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Irish cleantech firms seek opportunities in Silicon Valley

clean-energyThe CEOs of 12 Irish cleantech firms are prowling for potential investors and partners in Silicon Valley this week during Enterprise Ireland’s first-ever dedicated Clean Tech Trade mission.

The mission aims to help Ireland’s innovative companies meet with their California counterparts, link up with strategic partners and showcase their technologies to potential buyers and venture capitalists.

“The cleantech sector is rapidly expanding and has seen export growth of over 200 per cent between 2005 and 2007,” said Marina Donohoe, Enterprise Ireland’s environment and life sciences manager. “Ireland’s cleantech sector has traditionally been domestically focused, but worldwide demand for such products and services is growing rapidly. Enterprise Ireland is therefore working to help Irish cleantech companies increase their international reach by building exporting capability within Irish cleantech companies and introducing clients quickly to international market opportunities in key overseas markets.”

Among the cleantech firms represented on the mission are:

  • AER, which uses advanced enzyme technology to convert algae and other natural resources into next-generation biofuels. AER says its proprietary approach is faster, more efficient and more cost-effective than prior-generation conversion technologies. AER also supplies biofuels to the Irish market;
  • Automsoft, which provides data-management solutions for the utilities, life sciences, oil and gas, mining, and pulp and paper industries;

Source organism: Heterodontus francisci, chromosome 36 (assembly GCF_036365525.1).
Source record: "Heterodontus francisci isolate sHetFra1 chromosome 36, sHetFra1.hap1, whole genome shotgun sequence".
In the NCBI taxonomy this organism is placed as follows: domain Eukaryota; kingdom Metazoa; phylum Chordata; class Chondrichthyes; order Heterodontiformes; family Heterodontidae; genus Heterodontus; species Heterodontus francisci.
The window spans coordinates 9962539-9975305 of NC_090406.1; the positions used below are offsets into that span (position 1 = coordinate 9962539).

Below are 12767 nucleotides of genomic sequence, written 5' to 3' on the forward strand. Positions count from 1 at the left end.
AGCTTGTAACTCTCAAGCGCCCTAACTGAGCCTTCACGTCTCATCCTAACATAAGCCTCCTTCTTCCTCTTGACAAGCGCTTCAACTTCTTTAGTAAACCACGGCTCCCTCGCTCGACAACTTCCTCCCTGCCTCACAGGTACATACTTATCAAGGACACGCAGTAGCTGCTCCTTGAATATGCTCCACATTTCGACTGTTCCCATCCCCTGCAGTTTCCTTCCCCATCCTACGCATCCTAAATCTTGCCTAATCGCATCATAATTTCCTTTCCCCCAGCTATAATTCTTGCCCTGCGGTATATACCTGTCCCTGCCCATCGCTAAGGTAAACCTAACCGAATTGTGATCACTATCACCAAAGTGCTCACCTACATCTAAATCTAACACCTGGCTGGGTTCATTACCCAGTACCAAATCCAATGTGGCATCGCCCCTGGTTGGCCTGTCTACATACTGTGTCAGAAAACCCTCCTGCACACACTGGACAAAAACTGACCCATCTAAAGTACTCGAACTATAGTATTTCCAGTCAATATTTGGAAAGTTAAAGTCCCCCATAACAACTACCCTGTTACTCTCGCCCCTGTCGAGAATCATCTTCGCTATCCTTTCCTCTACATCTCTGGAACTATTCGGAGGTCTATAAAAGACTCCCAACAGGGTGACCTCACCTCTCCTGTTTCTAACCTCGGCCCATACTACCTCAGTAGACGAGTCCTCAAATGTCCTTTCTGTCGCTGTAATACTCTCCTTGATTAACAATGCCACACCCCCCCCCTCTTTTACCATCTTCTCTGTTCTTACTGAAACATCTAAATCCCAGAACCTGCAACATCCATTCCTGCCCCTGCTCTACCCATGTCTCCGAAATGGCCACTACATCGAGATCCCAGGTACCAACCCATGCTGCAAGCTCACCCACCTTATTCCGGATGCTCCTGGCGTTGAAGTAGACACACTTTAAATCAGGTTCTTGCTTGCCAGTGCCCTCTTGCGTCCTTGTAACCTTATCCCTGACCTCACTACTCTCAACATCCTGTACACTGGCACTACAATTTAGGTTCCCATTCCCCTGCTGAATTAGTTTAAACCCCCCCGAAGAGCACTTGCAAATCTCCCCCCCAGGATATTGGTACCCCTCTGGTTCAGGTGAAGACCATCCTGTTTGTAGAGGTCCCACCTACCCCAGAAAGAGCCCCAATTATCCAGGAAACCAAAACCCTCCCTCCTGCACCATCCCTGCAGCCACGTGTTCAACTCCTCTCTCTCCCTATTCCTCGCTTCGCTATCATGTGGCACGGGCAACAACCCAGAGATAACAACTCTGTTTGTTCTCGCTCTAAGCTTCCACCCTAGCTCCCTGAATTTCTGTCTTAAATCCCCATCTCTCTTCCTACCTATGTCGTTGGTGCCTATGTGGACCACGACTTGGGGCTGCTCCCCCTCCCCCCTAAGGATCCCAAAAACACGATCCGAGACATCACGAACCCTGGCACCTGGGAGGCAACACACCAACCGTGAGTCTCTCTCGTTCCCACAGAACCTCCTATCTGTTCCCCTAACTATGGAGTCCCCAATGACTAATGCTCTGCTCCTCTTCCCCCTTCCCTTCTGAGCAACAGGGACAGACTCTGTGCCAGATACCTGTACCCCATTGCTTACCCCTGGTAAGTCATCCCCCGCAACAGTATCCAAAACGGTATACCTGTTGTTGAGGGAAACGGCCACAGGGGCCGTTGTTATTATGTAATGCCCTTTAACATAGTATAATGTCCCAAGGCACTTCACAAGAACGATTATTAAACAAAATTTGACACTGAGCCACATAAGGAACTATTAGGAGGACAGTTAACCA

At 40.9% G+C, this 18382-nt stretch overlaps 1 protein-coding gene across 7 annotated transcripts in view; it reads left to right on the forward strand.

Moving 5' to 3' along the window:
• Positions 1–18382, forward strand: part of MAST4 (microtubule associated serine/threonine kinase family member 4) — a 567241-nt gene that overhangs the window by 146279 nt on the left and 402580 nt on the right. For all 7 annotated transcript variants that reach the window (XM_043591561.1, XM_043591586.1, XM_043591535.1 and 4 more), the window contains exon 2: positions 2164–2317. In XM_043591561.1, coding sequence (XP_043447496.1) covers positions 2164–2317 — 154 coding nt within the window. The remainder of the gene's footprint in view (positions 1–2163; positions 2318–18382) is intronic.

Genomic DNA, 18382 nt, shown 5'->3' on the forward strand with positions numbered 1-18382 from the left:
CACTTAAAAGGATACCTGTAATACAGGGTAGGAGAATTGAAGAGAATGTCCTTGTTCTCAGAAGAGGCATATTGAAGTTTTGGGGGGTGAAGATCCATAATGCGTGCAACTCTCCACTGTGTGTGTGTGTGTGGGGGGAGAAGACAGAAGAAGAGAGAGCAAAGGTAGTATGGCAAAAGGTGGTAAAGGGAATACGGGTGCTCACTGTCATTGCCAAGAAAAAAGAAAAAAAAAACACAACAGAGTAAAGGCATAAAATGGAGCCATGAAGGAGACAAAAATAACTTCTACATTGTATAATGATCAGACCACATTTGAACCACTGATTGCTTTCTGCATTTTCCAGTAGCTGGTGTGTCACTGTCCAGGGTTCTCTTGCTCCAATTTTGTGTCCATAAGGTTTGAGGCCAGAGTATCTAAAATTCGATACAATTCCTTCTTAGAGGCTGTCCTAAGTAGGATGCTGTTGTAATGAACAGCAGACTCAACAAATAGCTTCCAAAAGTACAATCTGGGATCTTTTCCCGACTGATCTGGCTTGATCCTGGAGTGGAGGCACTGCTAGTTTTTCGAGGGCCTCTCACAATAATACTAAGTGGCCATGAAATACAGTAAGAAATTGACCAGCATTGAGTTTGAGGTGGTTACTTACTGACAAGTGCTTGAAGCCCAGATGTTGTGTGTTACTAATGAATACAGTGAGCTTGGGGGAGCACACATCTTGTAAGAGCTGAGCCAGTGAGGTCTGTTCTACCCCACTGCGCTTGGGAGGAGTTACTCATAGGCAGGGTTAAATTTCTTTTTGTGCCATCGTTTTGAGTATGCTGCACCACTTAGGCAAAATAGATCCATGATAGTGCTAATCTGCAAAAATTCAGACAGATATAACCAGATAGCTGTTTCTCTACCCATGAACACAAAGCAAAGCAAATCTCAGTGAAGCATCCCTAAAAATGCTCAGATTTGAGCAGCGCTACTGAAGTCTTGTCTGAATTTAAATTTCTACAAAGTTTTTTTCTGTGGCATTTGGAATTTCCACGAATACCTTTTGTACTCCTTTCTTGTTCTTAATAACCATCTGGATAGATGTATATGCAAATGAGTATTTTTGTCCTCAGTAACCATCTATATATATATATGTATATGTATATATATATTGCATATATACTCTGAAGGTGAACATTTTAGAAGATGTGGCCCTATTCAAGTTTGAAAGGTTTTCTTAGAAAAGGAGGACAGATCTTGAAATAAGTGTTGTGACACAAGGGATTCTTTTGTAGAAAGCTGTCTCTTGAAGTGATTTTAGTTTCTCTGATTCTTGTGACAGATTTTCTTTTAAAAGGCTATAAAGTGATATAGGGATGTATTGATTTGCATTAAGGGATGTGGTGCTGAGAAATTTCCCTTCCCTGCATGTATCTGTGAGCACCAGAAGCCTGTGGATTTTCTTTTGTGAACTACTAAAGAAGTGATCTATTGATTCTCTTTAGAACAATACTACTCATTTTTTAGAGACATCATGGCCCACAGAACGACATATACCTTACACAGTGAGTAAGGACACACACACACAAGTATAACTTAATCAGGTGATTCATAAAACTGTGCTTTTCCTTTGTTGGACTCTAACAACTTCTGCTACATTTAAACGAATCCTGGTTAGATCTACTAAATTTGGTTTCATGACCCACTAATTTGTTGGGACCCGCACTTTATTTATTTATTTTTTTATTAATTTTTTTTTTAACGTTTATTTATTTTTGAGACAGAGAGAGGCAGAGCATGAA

• BioSpark, a joint venture between Sustainable BioPolymers and Imperative Energy Ltd, which uses next-generation technology to convert organic materials like straw and wood biomass into bio-based products such as ethanol, lactic acid, lignin, methane and hydrogen;
  • Episensor, which develops sensors, routers and monitoring software for energy saving in streetlight control systems;
  • Kedco, which installs, operates and maintains power generators on partner sites using the partner’s waste product to produce energy that’s sent back into the national energy grid;
  • Phive, which designs and manufactures plasma sources for incorporation into equipment used to make thin-film silicon photovoltaic products;
  • ResourceKraft, which provides automatic, real-time monitoring and targeting equipment to measure and control electricity, oil and gas consumption;
  • ServusNet, which provides operations and maintenance, and operational intelligence software for wind farms and other distributed energy-generation technologies;
  • SolarPrint, which is developing dye-sensitised solar cell technology for cheap solar power aimed at consumer electronics;
  • Surface Power, which designs, manufactures and distributes renewable energy equipment;
  • The City Bin Co., which provides software for waste and recycling services that promotes changes in how people, companies and local government authorities manage waste; and
  • Wavebob, a technology company that specialises in ocean wave energy conversion.

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